GLOBAL MARKETS-World shares slide on growth, Fed concerns, dollar flat
* Shift in Fed tapering talk raises volatility fears
* Weak euro zone factory data adds to pressure on shares
* Dollar hovers near two-week lows against a currency basket
* Italian debt costs rise as Fed, politics weigh
By Richard Hubbard
LONDON, Sept 12 (Reuters) - A drop in euro zone factory output after a run of weaker-than expected U.S. data stalled an eight-day rise in world shares on Thursday, jangling the nerves of investors positioning for a shift in Fed policy next week.
Moves towards a diplomatic solution on Syria gave some support to financial markets, but doubts over what exactly the Fed will announce on Sept. 18 increase the potential for near-term volatility.
"The Fed is still likely to taper next week or in October but the trajectory of the tapering that we had assumed can no longer be taken for granted," said Ned Rumpeltin, head of G10 FX strategy at Standard Chartered Bank.
Euro/dollar and dollar/yen one-week implied volatilities - a gauge of how sharp price swings will be next week - have shot up as investors try to guess when and how fast the Fed will start to run down its monetary stimulus.
The one-week euro/dlr implied volatility traded at around 7.85 percent, much higher than the equivalent one-month rate which was around 7.2 percent.
The one-week dollar/yen implied volatility was also trading much higher than the one-month level.
Uncertainty has grown with weaker-than-expected U.S. data, including jobs growth in August and consumer spending, home building, new home sales, durable goods orders and industrial production in July.
A Reuters poll of economists on Monday this week found most now see the Fed trimming its $85 billion monthly spend on bonds by about $10 billion. This was down from $15 billion in a poll before the jobs report.
The shifting views have put pressure on the dollar, which hovered near two-week lows against a basket of major currencies on Thursday. U.S. Treasury yields have dipped to nearer 2.8 percent from over 3 percent last week.
But the euro slipped against the dollar on Thursday and European shares ended a run that had taken them near a five-year high when data showed a surprisingly large drop in industrial output across the currency bloc in July.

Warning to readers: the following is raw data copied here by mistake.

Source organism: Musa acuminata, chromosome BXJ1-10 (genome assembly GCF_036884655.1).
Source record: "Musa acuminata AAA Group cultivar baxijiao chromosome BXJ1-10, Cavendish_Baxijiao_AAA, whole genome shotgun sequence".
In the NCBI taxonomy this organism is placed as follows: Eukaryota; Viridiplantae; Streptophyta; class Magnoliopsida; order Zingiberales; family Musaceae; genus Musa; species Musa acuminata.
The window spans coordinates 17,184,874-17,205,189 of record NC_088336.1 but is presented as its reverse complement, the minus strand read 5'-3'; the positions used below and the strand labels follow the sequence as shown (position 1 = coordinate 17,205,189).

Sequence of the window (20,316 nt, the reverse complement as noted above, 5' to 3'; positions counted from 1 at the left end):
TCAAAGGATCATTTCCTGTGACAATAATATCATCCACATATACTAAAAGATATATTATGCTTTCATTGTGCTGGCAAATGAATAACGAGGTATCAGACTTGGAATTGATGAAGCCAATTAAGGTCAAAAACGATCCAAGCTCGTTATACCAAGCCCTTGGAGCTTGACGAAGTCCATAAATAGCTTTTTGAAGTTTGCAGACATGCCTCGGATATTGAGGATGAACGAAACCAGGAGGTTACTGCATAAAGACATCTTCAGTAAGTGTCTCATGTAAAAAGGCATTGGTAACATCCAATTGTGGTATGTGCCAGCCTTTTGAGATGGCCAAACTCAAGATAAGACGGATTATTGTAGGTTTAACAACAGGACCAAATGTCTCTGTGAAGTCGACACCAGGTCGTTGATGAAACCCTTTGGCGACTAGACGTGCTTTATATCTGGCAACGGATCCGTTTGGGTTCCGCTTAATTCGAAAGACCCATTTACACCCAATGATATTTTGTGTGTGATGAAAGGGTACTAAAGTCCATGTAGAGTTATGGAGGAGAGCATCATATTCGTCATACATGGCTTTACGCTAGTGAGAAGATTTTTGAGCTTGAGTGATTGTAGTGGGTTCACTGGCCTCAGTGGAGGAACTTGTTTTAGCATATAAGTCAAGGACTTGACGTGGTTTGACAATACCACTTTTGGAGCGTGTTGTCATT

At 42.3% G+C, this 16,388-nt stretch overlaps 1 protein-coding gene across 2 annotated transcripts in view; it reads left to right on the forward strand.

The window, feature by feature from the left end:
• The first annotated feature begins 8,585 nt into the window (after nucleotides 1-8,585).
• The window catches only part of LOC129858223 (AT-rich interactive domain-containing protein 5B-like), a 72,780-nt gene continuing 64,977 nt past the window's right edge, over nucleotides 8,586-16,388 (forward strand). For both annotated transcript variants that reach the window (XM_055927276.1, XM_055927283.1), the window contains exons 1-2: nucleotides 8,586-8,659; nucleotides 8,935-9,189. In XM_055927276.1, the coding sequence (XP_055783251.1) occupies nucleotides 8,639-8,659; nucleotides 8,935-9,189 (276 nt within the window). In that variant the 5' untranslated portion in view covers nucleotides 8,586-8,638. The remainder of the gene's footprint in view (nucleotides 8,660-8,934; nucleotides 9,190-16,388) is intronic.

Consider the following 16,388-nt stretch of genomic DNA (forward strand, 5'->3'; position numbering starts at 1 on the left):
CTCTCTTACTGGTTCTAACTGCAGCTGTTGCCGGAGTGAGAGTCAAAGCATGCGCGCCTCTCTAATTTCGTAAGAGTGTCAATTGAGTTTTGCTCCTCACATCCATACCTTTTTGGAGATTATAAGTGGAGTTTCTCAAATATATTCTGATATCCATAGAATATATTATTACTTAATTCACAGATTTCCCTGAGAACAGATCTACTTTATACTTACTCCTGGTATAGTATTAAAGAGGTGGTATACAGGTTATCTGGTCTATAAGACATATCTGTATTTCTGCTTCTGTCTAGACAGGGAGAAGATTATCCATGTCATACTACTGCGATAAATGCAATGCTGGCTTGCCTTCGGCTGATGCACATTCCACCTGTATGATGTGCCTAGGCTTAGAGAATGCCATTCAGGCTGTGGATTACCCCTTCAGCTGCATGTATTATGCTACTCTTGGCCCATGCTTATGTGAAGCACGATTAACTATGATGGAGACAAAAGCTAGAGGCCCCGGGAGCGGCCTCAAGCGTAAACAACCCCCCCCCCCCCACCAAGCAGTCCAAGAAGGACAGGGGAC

That bolsters the case for the European Central Bank to keep monetary policy loose in the face of changes at the Fed and adds weight to the argument that it should even consider another rate cut.
Europe's broad FTSE Eurofirst 300 index was down 0.1 percent by mid-morning at 1,248.33 points, edging away from a 5-year high of 1,258.09 points reached in late May this year.
The MSCI world equity index was slightly lower, with U.S. stock index futures pointing to further weakness when trading gets underway on Wall St.
Reduced expectations of the degree of Fed tapering eased pressure on emerging market currencies, which had been driven up as the cheap U.S. money was pumped into high-yielding stocks and bonds, and are now falling as these trades reverse.
Indonesia's central bank unveiled a surprise rate hike to help the rupiah recover from a 4-1/2 year low. Other Asian central banks were expected to wait for next week's Fed decision before taking any action.
MSCI's broadest index of Asia-Pacific shares outside Japan shed 0.2 percent while the stronger yen and downbeat economic data helped push Japan's Nikkei stock average down 0.3 percent.
In fixed income markets anticipation of the Fed trimming its stimulus combined with concerns abut domestic politics drove up Italy's borrowing costs at an auction of 7.5 billion euros ($10 billion) of new debt.
A cross-party Senate committee in Italy is due to resume a hearing later on whether to bar Silvio Berlusconi from political life, at the risk of prompting the former prime minister's allies to pull out the coalition government.
No decision by the Senate is expected until mid-October leaving investors in considerable uncertainty over whether the government has the strength to overhaul the economy and manage its budget deficit.
In commodities, copper slipped 0.9 percent to $7,101 a tonne . An improved outlook for China's economy and the reduced risk of a strike on Syria have helped bring copper prices off the three-year lows plumbed in late June.
Gold skidded 1.8 percent to $1,342.56 an ounce, its weakest since mid-August while Brent crude added about 0.8 percent to $112.40 as investors watched diplomatic efforts to place Syria's chemical weapons under international control stepped up.
U.S. Secretary of State John Kerry and Russian Foreign Minister Sergei Lavrov were meeting in Geneva on Thursday to try to agree on a strategy to eliminate the chemical arsenal. [ID:nL2N0H71L6}
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